Had China been designated a currency manipulator, the Treasury Department would have had to open negotiations with Beijing with the aim to change its currency and trade behaviour. In the absence of a satisfactory solution, Washington could have imposed punitive tariffs on China, which would have led to a trade war with inevitable negative consequences for the European Union and for the entire world.
The EU follows the situation very closely. China, the EU and the US are roughly of equal economic size (see Figure 1). They are also by far the three biggest economic entities in the world; together in 2016 they accounted for:
60% of global GDP;
50% of global GDP measured in purchasing power parities;
45% of global trade (excluding intra-EU trade).
Trade ties between the three entities are intense:
-The EU is the 2nd destination of exports from both China and the US;
-The EU is the 1st origin of imports to China and the 2nd to the US;
-The US is the 1st destination of exports from both China and the EU;
-The US is the 2nd origin of imports to the EU and the 3rd to China;
-China is the 2nd destination of exports from the EU and the 4th from the US;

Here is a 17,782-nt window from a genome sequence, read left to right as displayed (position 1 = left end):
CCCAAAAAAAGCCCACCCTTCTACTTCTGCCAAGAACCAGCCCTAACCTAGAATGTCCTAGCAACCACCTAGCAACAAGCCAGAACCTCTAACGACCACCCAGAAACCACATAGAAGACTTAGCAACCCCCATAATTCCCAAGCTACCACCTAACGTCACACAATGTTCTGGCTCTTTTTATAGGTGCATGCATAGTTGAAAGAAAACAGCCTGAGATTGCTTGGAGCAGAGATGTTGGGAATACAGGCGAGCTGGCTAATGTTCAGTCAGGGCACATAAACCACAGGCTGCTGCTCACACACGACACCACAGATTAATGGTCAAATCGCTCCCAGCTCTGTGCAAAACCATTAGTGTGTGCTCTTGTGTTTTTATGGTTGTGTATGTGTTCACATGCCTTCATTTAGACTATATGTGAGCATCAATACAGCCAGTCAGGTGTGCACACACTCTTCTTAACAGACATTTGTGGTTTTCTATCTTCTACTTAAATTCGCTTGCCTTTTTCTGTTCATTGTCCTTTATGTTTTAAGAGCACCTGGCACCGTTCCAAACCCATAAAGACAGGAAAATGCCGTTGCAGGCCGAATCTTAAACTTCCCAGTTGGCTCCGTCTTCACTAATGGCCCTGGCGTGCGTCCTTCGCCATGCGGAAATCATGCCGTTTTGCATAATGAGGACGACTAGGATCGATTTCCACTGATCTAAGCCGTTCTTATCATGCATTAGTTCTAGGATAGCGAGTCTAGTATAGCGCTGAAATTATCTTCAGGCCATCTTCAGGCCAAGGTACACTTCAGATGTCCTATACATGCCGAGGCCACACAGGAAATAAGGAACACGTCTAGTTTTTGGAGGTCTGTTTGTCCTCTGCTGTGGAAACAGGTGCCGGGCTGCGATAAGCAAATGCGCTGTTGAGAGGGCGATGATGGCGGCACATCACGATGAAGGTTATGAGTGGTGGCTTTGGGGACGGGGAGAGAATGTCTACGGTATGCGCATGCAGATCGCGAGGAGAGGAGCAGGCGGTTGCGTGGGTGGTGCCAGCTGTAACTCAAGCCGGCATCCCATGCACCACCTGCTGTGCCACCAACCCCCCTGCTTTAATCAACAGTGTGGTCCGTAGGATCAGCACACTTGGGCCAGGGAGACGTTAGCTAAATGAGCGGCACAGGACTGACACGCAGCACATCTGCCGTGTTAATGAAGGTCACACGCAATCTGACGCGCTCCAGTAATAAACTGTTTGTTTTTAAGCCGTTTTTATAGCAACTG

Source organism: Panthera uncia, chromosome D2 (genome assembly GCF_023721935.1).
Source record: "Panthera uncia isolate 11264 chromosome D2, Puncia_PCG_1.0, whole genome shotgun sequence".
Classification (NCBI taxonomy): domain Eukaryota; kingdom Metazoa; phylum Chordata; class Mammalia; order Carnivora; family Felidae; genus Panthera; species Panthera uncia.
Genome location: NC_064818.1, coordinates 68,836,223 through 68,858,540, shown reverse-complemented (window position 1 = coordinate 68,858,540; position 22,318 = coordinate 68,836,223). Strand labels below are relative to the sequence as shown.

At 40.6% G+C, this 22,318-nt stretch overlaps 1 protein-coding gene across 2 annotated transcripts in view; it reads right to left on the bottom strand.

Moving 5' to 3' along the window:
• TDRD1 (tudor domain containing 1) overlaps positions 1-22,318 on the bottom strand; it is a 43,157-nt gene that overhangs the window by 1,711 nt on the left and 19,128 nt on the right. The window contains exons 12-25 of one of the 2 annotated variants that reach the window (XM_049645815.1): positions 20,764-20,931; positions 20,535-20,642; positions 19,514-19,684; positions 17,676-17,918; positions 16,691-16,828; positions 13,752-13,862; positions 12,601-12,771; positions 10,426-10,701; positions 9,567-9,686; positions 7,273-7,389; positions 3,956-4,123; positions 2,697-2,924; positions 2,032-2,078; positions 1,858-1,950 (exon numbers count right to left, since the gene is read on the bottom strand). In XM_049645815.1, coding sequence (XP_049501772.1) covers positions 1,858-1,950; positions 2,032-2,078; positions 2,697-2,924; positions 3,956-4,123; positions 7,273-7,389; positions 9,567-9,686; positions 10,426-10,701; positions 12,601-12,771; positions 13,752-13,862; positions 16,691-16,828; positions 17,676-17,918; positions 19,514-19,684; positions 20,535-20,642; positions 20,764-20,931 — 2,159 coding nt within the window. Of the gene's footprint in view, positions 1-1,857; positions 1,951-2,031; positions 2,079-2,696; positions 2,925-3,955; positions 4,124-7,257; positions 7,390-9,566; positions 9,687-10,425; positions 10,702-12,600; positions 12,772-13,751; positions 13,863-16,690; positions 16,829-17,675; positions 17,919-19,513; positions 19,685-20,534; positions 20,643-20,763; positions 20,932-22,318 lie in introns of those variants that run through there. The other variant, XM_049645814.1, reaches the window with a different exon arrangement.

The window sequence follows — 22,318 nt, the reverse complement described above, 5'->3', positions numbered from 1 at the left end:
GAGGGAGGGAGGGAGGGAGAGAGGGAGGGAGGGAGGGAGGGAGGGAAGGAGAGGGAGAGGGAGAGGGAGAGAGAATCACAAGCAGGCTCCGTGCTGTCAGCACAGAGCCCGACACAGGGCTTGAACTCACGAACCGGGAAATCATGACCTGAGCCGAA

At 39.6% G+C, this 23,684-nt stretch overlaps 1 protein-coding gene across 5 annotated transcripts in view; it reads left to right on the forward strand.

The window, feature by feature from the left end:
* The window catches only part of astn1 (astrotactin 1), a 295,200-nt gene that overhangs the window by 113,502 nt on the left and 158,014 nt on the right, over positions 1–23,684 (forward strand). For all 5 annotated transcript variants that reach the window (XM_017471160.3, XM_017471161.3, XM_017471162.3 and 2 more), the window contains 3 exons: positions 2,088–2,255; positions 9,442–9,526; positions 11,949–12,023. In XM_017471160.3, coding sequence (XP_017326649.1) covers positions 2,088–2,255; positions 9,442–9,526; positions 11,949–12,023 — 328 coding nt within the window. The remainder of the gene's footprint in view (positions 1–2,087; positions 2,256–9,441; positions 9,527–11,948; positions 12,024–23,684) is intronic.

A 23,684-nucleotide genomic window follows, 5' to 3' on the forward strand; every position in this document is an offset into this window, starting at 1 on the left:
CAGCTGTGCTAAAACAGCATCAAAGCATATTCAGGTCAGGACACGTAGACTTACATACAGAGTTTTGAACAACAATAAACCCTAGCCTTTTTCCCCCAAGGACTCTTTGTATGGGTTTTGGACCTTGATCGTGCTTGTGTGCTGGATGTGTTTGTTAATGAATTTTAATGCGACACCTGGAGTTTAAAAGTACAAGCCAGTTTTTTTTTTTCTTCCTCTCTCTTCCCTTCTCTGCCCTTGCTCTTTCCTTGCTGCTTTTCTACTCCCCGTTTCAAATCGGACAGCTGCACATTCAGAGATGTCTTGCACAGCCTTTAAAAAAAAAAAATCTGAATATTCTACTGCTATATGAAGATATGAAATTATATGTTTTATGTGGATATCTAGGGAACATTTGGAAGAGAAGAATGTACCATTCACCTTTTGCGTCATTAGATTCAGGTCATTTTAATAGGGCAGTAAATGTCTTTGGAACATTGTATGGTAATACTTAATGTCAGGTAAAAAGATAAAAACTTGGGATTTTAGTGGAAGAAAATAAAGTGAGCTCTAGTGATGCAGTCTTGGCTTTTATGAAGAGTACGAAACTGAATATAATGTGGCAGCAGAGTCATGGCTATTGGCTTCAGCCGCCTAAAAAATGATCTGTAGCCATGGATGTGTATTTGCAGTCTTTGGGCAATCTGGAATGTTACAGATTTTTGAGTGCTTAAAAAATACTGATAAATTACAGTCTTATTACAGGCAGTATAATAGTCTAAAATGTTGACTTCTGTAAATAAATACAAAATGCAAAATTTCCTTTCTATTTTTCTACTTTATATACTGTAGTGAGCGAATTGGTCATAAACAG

-China is the 1st origin of imports to both the EU and the US.
Although economists rightly dismiss bilateral trade balances for having no economic meaning whatsoever, pressure groups and politicians attach a great deal of importance to bilateral trade deficits which they tend to ascribe to unfair trade practices by the partners in surplus. Bilateral trade balances are therefore a good indicator of potential trade tensions between pairs of countries.
Bilateral trade balances (exports minus imports) are expressed as a percentage of total bilateral trade flows (exports plus imports).
Bilateral trade relations between China, the EU and the US are fairly imbalanced. In 2015,
-China ran a 30% surplus with the EU and a 60% surplus with the US;
-The EU ran a 30% deficit with China and a 20% surplus with the US;
-The US ran a 20% deficit with the EU and a 60% deficit China.
The large US trade deficit with China was certainly a key factor behind Donald Trump’s anti-China rhetoric during his victorious US presidential campaign. Although President Trump has decided to abandon his confrontational approach for the moment, partly because the US needs China to deal with the North Korean military threat, his top trade official has meanwhile made a new attack on the big trade surpluses of China and Europe in an interview with the Financial Times.